|John 3:16 / Tempus Edax Rerum|
|Album:||Tempus Edax Rerum||Collection:||General|
Tempus Edax Rerum
Reviewed by BravoMarco
Time, Devourer of all things - Philippe Gerber is certainly using time for productive means, a prolific artist in his many guises – here as John 3:16, we are treated to an expansive flourishing release. An experimental masterclass taking us out of a bleak year into daring new gothic frontiers. At two hours running time, this is not for the faint of heart, persevere and you shall be rewarded. The Philadelphia industrial scene has never had it so good. These tracks deserve a play on more than experimental radio shows, post punk, neo folk, with psychedelic tendencies, a little something for every alternative taste here. Guest vocals from Carolyn O’Neil on Part IV whose solo project is Rasplyn and has collaborated with John:316 on previous occasions.
Similar to: Bardo Pond, Mytrip, Phelios, Christina Vantzou, Mohammad, Laibach
All special: Part II, if I had to choose
No FCC’s (Instrumentals apart from Part IV)
1) Part I (15.13) No messing around here, foreboding and ominous from the start. A crescendo of pulses and energy rampaging through the darkness. The initial six minutes is spellbinding, then a more sedate affair takes over…
2) Part II (12.04) Intense and deliberate, with a hypnotic beat that gets ingrained into your skull. Disturbing, yet vibrant and full of clarity. Reminiscent of early 80’s splendor from The Mob, Ritual, Killing Joke.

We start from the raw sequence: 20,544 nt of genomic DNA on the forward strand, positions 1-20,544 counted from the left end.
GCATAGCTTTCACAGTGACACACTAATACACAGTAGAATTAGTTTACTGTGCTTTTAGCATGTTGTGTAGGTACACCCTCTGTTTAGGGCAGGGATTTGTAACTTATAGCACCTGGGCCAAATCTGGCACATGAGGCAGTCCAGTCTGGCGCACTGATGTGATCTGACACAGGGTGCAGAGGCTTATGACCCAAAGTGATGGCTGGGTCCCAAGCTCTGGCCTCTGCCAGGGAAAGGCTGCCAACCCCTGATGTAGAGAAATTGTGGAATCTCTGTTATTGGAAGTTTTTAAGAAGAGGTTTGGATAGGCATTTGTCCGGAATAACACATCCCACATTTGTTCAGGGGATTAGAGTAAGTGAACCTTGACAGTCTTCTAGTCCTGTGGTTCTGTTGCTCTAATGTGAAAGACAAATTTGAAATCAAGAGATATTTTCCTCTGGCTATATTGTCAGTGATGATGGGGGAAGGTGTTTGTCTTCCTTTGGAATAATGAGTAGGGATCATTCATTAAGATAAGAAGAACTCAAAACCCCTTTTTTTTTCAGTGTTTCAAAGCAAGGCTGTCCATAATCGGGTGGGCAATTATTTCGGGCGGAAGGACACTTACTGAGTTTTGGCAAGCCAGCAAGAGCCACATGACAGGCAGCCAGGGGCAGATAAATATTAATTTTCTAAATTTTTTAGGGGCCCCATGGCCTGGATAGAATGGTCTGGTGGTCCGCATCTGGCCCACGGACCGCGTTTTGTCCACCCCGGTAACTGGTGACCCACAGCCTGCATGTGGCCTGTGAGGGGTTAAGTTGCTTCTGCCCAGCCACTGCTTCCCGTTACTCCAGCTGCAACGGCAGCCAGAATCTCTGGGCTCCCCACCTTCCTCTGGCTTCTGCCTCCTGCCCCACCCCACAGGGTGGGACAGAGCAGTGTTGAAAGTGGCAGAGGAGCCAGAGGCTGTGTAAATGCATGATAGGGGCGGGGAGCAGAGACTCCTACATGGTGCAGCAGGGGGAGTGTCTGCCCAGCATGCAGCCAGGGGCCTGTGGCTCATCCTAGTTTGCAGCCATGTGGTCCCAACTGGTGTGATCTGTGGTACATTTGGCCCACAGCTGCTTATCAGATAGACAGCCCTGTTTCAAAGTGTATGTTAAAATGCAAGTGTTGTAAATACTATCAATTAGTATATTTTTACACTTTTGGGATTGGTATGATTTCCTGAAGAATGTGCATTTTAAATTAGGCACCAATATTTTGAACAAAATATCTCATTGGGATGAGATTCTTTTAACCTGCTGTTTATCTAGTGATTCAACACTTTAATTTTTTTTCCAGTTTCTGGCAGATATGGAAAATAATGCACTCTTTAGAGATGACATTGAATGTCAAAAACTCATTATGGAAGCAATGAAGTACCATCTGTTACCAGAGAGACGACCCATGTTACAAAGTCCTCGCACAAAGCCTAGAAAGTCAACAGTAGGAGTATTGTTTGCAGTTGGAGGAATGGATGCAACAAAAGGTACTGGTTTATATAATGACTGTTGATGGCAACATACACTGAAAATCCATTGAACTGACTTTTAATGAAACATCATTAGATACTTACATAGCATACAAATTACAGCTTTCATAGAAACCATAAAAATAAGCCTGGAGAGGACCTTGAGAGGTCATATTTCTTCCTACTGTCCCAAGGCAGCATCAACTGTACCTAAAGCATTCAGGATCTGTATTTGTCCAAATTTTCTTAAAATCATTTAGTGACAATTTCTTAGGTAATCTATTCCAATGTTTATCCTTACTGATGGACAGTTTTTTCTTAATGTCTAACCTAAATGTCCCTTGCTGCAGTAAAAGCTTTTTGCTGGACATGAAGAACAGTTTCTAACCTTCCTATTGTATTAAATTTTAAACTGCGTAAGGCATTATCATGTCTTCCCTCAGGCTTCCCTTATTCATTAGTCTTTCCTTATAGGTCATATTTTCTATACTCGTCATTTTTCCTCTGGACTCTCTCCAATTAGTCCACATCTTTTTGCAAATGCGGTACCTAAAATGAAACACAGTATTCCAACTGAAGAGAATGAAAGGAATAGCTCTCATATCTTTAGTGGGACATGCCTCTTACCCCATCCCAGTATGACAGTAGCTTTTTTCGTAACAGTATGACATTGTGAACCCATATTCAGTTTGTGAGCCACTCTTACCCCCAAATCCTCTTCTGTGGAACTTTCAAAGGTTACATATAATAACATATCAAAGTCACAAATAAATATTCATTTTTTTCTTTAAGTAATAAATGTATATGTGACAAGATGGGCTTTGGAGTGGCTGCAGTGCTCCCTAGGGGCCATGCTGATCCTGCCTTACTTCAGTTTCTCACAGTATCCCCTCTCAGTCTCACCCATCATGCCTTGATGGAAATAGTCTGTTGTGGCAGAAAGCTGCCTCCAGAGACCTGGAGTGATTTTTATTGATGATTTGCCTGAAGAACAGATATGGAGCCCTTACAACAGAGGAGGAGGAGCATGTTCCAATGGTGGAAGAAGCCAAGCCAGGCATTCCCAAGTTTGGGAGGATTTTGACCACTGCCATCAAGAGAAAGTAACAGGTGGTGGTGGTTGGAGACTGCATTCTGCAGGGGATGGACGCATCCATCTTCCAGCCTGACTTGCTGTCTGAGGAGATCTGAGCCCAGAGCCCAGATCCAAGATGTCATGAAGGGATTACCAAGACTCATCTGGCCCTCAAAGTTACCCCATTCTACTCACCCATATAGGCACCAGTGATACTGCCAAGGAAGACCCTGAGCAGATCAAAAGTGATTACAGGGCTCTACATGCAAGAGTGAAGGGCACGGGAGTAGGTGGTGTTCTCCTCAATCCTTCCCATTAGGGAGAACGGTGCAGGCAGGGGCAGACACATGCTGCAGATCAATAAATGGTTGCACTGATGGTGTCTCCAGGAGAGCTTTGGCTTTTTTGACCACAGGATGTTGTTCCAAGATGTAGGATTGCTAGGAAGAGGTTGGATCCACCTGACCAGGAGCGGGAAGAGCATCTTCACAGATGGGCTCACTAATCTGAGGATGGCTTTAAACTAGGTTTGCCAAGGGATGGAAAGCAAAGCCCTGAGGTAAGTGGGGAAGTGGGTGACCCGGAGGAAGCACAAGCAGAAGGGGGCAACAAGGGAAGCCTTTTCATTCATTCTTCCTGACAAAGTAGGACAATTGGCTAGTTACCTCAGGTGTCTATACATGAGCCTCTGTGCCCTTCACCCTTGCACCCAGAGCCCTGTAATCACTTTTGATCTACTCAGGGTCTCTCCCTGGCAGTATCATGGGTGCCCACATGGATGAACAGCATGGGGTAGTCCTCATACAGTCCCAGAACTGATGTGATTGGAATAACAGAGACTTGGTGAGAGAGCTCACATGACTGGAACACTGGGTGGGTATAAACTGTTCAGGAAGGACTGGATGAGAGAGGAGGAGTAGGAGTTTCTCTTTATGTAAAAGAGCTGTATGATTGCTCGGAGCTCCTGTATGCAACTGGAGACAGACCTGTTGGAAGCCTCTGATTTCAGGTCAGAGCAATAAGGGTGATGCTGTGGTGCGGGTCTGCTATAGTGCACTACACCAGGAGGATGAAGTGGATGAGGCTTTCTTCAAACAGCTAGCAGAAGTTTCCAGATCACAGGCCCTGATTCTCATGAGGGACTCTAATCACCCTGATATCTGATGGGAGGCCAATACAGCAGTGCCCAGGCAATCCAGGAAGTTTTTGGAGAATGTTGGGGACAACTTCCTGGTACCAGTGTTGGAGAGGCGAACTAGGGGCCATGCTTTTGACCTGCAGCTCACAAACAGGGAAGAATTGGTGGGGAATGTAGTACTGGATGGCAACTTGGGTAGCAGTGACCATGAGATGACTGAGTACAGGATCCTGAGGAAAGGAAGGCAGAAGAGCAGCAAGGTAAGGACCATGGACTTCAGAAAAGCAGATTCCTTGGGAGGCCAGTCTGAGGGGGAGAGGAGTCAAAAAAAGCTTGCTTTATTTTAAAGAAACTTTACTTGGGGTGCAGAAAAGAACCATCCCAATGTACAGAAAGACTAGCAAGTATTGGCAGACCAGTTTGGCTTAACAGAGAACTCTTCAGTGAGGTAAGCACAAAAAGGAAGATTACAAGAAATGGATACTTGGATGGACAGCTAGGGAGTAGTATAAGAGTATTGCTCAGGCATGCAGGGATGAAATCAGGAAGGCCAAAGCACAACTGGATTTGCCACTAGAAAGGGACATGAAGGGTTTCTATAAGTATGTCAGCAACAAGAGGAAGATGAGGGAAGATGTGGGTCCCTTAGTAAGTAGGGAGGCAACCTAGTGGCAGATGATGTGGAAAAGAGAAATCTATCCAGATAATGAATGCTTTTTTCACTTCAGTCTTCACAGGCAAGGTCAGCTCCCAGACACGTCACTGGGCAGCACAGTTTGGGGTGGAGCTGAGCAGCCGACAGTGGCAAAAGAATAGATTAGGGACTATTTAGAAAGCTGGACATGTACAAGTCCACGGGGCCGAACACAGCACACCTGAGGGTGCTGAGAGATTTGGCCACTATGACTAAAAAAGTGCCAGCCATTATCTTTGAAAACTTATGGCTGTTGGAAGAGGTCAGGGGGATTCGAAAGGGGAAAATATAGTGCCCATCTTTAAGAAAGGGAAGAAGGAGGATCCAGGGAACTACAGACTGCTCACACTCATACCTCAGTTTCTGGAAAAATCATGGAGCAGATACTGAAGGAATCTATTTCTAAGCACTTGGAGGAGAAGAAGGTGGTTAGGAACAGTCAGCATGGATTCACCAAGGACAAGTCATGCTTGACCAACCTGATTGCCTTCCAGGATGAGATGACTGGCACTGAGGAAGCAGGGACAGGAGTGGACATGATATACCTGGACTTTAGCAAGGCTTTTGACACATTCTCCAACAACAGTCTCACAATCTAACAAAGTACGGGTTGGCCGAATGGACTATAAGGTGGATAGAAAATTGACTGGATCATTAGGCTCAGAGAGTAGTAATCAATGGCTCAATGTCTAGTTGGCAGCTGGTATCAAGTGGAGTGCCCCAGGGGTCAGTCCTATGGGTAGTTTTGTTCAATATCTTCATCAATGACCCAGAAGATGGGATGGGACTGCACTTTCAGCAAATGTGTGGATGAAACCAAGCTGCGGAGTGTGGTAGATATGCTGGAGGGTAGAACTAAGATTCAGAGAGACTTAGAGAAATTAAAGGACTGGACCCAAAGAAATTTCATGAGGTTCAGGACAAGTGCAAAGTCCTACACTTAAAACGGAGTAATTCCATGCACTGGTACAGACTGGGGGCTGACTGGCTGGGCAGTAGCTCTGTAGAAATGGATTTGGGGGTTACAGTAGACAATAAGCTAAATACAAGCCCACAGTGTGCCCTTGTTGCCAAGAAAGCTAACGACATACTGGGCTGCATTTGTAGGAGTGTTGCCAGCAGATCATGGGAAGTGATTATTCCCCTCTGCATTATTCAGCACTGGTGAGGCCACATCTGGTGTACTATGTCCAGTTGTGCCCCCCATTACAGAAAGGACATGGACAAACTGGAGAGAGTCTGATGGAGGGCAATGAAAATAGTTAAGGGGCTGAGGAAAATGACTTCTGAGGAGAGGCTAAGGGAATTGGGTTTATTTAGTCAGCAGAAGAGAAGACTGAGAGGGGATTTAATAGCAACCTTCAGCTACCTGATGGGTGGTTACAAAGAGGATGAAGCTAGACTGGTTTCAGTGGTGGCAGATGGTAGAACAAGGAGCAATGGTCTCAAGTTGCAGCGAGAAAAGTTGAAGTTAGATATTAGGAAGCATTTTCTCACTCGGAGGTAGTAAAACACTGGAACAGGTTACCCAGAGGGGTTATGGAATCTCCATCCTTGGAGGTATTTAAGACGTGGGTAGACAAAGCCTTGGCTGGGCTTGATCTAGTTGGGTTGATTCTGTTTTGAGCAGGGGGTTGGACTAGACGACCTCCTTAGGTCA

3) Part III (9.06) Change up to a lighter neo folk sound. Faint screams in the background mingle with the constant strum for the first four minutes. Pounding tribal beats takes over as we enter the light.
4) Part IV (15.23) Delicate enchanting swirls of sound, cascading down and intertwining with the ethereal charms of Rasplyn’s vocal majesty. Male voice gives it that final push. This has all the qualities of being made into a film soundtrack. An intense frightening film.
5) Part V (5.39) The shortest track and maybe the least accessible. Thunder rolling out from the heavens is interrupted by lengthy drone richness, which in turn gets a tribal makeover. Frantic conclusion takes us on a journey we will not soon forget.
6) Side A: Mors Omnibus (Cassette Version) (31.04) Slow and eerie. An apocalyptic soundscape, with soft shades of hope. The finale has more of an aggressive tone, with deadly undertones.
7) Side B: Mors Vincit Omnia (Cassette version) (31.06) A pounding mixture, unifying all that was before. More intense and threatening when combined in this way, yet full of beauty in this death conquers all opus.
|1.||Part I||4.||Part IV|
|2.||Part II||5.||Part V|
|3.||Part III||6.||Mors Omnibus|
|7.||Mors Vincit Omnia|